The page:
We might as well cede to Pueblo

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More and more, I am thinking about re-opening the Pueblo Business Journal and moving to Pueblo. They understand economic development.

Pueblo has decided that they have enough call centers, and that they won’t accept any more of this type of business, according to one business leader from Pueblo. On Wednesday, Pueblo County Commissioners approved submission of a “unique, private, exclusive RFP to Helios Energy Partners LLC out of Denver,” said Greg Severance, director of Public Works for Pueblo County.

Yeah, probably nothing really, maybe another River Walk or conference center.

How about a 2,200 acre, 200-megawatt solar array?

The idea here is that Helios will build the facility and then sell the energy to utilities, industrial customers and/or government installations. The project is slated as a land re-use plan for the Pueblo Depot, the old Army base that was closed as part of the base realignment and closure process.

The proposed project’s initial cost is estimated at $900 million. How many jobs and how much economic impact will it have on Pueblo County? Twenty-two hundred acres on the tax roll, sharing a portion of the power purchase agreement, tourism to see the largest solar project in the world, not to mention the construction and primary jobs associated with a project of this size.

Sadly, the jobs and the economic impact of the Pueblo Depot energy facility is not the point of this column.

Pueblo is, in a lot of ways, a competitor with the Springs for jobs. Besides a handful of Southern Delivery System dissenters in Pueblo, we are friends with our neighbors to the south. More and more, I am becoming envious of their ability to get things accomplished and their vision to grow their quality of life.

Pueblo has dedicated resources for economic development. We talk about it, and Pueblo actually gets it done.

1A nixed, now what?

1A did not pass. If it had, it would have provided an estimated measly annual $3.2 million to help us compete in a difficult economic development environment.

Why do I call it measly?

The City of Pueblo’s funded projects for 2009 from its voter-approved, half-cent sales tax for 19 projects is $17.8 million, yeah that’s in millions, and in one year.

The largest funded project is $11.8 million for the Vesta’s Towers America project – a company we should have been more competitive in trying to bring to our city.

What is Colorado Springs’ economic development budget? It’s $800,000, and that is just for city staff and some program support.

Why is it that the folks in Pueblo get this economic development thing and we are just voting down items that would benefit us now and our children for years to come?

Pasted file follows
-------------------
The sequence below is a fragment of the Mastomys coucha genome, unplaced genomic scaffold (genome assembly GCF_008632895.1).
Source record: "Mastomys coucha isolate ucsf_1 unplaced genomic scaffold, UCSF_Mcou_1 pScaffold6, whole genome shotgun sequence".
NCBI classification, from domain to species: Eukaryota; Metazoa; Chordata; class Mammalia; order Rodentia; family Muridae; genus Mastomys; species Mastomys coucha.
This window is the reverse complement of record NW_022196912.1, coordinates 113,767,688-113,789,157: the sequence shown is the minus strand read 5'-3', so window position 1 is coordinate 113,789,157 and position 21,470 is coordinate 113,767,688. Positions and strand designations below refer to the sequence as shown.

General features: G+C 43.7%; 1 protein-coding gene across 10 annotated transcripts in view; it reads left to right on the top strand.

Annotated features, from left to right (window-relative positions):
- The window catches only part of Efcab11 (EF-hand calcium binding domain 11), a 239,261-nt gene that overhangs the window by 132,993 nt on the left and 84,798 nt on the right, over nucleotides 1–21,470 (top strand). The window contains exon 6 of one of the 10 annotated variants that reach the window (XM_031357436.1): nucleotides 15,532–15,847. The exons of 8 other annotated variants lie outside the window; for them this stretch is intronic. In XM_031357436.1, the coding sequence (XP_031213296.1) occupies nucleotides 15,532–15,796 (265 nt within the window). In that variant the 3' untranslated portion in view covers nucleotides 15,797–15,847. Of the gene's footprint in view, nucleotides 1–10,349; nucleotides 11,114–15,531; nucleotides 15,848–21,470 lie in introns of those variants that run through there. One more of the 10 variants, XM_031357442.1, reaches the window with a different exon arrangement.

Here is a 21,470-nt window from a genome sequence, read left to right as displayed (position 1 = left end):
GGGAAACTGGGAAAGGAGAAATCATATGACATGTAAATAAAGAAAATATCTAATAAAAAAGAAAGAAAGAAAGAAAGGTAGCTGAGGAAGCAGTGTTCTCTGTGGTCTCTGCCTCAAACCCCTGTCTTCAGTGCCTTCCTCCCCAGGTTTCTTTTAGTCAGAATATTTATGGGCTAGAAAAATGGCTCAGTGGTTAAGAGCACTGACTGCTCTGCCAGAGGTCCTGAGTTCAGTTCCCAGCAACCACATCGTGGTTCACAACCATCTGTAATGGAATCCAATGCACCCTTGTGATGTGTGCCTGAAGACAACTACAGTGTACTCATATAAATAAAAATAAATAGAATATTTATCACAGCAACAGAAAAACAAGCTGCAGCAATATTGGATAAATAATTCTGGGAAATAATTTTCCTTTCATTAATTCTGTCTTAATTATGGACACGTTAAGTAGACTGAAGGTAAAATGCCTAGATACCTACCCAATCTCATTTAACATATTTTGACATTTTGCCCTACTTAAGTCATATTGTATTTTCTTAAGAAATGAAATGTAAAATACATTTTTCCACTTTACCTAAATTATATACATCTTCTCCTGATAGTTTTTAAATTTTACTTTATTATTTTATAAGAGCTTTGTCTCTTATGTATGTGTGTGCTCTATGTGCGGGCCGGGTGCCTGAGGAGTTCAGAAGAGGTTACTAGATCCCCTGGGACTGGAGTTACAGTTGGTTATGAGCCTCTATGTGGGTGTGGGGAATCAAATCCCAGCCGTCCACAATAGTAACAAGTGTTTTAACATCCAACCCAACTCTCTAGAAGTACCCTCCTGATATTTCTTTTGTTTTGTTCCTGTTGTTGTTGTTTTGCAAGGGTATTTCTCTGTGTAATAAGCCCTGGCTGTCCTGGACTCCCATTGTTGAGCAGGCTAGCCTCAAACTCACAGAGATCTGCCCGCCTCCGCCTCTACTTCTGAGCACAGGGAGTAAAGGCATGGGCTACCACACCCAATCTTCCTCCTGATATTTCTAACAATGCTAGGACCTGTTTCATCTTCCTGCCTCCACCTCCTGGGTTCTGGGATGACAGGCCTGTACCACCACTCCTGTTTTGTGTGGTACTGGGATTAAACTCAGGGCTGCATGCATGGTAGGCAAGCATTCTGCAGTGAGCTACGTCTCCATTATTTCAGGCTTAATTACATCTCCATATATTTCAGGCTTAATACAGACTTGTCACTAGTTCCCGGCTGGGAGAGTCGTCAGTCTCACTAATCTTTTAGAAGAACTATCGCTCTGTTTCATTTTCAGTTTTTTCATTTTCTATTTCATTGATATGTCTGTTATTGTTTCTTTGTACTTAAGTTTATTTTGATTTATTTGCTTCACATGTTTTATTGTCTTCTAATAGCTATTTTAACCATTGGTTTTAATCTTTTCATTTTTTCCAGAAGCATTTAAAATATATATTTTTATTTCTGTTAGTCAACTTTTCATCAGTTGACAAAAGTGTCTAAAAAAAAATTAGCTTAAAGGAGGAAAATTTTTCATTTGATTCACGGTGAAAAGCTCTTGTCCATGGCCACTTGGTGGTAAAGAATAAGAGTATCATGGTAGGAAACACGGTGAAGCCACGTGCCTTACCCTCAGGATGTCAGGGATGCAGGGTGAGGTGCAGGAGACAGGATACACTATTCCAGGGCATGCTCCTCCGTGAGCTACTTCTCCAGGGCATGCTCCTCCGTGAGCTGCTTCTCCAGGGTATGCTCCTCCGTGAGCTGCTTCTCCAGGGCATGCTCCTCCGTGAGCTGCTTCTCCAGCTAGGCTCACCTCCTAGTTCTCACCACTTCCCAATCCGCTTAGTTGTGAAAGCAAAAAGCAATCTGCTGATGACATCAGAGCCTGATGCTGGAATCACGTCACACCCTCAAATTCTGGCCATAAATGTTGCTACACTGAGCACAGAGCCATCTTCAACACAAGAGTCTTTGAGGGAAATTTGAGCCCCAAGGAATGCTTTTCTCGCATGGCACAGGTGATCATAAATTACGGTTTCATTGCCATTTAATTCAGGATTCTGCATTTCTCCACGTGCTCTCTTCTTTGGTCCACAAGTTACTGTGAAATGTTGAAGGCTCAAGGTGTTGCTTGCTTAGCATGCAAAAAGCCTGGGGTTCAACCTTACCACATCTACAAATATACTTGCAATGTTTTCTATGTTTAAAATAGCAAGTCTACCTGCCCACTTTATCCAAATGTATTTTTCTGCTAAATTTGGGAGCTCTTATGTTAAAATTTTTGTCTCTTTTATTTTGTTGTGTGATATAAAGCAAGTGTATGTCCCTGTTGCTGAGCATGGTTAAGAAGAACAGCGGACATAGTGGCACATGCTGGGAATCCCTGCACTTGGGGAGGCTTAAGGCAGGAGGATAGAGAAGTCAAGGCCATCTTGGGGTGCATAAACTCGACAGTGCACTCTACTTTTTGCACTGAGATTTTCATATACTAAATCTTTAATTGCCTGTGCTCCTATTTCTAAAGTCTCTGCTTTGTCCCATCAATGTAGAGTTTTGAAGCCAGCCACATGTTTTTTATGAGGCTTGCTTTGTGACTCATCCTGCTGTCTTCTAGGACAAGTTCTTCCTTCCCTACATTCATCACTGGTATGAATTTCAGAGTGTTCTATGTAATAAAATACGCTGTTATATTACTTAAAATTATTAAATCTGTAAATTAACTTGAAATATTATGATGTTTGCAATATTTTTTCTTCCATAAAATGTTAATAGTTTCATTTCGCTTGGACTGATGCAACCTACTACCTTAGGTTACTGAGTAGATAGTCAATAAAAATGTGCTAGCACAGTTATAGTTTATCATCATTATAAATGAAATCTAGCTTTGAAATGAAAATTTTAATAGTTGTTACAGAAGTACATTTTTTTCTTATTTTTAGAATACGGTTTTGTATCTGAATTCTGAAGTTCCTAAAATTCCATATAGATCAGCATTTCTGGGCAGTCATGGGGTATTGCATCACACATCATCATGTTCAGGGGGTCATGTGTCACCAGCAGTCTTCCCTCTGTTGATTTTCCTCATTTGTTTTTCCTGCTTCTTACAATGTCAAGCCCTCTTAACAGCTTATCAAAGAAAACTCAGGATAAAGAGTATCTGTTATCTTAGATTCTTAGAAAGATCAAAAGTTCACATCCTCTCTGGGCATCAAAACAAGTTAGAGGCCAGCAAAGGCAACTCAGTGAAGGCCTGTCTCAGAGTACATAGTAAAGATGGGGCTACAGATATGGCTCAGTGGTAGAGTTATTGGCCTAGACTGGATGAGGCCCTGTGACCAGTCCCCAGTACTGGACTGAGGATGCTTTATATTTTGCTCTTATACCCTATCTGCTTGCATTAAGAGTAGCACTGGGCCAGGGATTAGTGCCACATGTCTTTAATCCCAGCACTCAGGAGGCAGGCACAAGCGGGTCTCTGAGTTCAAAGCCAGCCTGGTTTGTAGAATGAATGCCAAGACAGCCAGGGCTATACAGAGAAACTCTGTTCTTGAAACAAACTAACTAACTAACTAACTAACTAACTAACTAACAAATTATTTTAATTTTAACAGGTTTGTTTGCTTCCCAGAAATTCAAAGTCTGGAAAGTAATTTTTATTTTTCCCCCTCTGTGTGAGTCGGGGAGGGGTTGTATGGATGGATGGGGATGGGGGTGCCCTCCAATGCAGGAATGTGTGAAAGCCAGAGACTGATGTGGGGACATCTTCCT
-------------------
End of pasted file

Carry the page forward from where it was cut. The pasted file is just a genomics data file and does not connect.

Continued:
Some say a lack of vision from the government sector, and I can’t disagree.

We can just accept that we will never have the big-picture vision for our community, enjoy our views and idle away the days, weeks, months and years until we become a community of military bases, retired military and some nonprofits. Or we can keep striving to make a difference, to grow our economic base, recruit some national for-profit headquarters and become a thriving, bustling economic center.

I, for one, will keep striving.

Lon Matejczyk is publisher of the Colorado Springs Business Journal. He can be reached at Lon.Matejczyk@csbj.com or 329-5202.
 

 

3 Responses to We might as well cede to Pueblo

  1. I think I can say this since I was raised Republican but am now an Independent. I believe Colorado Springs may be about 2/3s Republican and Pueblo is just the opposite. Many Republicans’ heads tend to spin off their shoulders when they hear the dreaded word \tax\ regardless of possible benefits to them or their communities. My husband and I moved to Pueblo about seven months ago from another state. Personally, I see a lot of potential here. There are quite a few movers and shakers working under the radar in this city, from those who are restoring beautiful old architecture (because homes and buildings are so affordable here), to entrepreneurs of all kinds.

    Mary Tuck
    April 13, 2009 at 1:06 pm

  2. OK, I’m confused. You have far more shootings per capita, crime, poverty in Pueblo. You have clean, safe streets to walk in Springs. What kind of progression are you striving for. am I missing something here? I have friends in both places and both have good qualities, but be careful what you wish for. Sometimes change is not good.

    Jeff Davis
    April 17, 2009 at 7:09 pm

  3. My point was that Pueblo seems to have a vision and leadership that is lacking here in the Springs. I agree with Jeff that there are a lot of issues such as crime rate and other things in Pueblo. If Pueblo keeps their forward-thinking, community-supporting, progressive style, the Springs could one day be the third largest city in Colorado and Pueblo could overtake us.

    Some 100+ years ago, the Rortary club of Colorado Springs had to go to the Rotary club of Pueblo to get sanctioned to start a club in the Srings. The Springs wasn’t big enough yet. Some say history repeats itself.

    Lon
    April 23, 2009 at 4:03 pm